Scammers will try to make people believe they have won a jackpot from the USA Deaf Lottery--but there is no such thing. WWBT-TV in Richmond has a video report about the phony email. Captioning available.

NBC12 - Richmond, VA News

FedEx Sued for Discrimination

FedEx has discriminated against deaf workers and the deaf who have applied for jobs for years, according to the EECO. While FedEx Ground hired a number of deaf employees as package handlers, FedEx has not offered adequate accommodations, according to a lawsuit filed in Maryland by the EEOC. The suit claims there are no training videos with ASL or captioning, no tour, orientation, or staff meetings with interpreters present for new employees. FedEx is responding to the complaint by saying it has fair and equal treatment for all of its employees and that these claims are misleading. This suit is the result of 19 charges filed with the EEOC across the country. EEOC Supervisory Trial Attorney Maria Luisa Morocco said, "The law is clear: Employers have to provide reasonable accommodations to ensure that deaf and hard-of-hearing job applicants and employees are afforded equal employment opportunities--which includes the full benefits and privileges of employment, such as being informed of performance expectations and safety requirements." See the EEOC information here.

Friday, October 10, 2014

Hit for Deaf Theatre

Deaf West Theatre has a hit on its hands with its new production, says public radio's KPCC. The Los Angeles radio station takes a look at Sring Awakening, being peformed at Deaf West Theater in an article here.

Thursday, October 9, 2014

TV captioning facts

  • TV stations and cable and satellite operators have been required to have closed-captioning since 1998.
  • Stations much provide 1350 hours of captioned programming each quarter. That works out to about 16 hours a day.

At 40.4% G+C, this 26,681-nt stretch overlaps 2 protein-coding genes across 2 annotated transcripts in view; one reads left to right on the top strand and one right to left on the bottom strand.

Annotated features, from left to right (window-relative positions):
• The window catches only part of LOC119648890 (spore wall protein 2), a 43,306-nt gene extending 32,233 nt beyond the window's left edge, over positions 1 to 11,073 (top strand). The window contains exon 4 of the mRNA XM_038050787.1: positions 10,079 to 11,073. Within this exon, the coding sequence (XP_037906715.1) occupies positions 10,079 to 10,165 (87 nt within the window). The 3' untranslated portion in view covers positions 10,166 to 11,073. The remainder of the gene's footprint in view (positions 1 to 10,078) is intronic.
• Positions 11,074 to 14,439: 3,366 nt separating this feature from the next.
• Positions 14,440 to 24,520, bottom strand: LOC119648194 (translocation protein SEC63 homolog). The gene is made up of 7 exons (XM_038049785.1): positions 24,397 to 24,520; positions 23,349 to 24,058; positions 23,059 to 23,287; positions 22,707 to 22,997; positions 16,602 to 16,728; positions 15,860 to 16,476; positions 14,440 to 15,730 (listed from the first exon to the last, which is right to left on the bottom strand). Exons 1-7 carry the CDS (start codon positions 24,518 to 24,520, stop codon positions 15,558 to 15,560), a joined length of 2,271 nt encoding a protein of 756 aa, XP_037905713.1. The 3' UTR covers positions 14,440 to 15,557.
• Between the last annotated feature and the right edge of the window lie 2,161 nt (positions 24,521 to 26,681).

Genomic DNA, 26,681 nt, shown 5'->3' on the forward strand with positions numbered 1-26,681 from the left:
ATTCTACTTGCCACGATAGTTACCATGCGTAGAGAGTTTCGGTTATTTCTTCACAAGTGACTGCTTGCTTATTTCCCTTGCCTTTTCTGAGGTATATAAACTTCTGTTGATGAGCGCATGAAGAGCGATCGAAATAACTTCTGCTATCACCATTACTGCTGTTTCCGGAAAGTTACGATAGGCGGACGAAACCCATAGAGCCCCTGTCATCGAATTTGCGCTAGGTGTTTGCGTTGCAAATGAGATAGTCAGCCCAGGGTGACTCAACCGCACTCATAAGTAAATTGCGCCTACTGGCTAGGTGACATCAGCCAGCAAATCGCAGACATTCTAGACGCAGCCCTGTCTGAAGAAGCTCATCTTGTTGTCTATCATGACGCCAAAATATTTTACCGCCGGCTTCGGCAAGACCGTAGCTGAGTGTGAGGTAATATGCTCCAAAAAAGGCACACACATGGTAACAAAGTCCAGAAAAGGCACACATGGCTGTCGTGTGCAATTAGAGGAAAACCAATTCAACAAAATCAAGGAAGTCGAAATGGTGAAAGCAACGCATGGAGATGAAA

• Captioning pre-recorded shows runs between $400 and $1000 per half-hour. Live programming can cost 5 times that amount.
  • There are only about 400 people nationwide work as broadcast captioners.
  • It’s a projected that 1,000 to 3,000 more captioners will be needed in the next few years
  • Captioners earn about $50 to $75 an hour.

Tuesday, October 7, 2014

The history of Japanese Sign

The first Japanese school for the blind and deaf was established in 1878 in Kyoto. Teachers used sign language for instruction. Thereafter, a number of organizations were set up around the country for the deaf and for those wishing to learn the language. The Japanese Federation of the Deaf in Tokyo eventually published a lexicon in 1969 called Watashitachi no Shuwa (Our Sign Language), the first attempt to catalog common sign language expressions used nationwide.

Getting to know... BSL

British Sign Language or BSL is used by most signers in the UK - a group numbering between 50 and 70,000 people. The earliest British account of signing dates back to a wedding in 1575, where the groom used signs during the ceremony. Samuel Pepys's account of the great fire of London in 1666 refers to a 'dumb' boy who describes the fire using "strange signs". This 'home signing', as it is known, was an ad hoc gesturing system developed by deaf children which would not have been passed down generations or across deaf communities. In 1760, Edinburgh teacher Thomas Braidwood started Braidwood's Academy for the Deaf and Dumb which is considered the first school for the deaf in Britain. The sign language he used later became British Sign Language.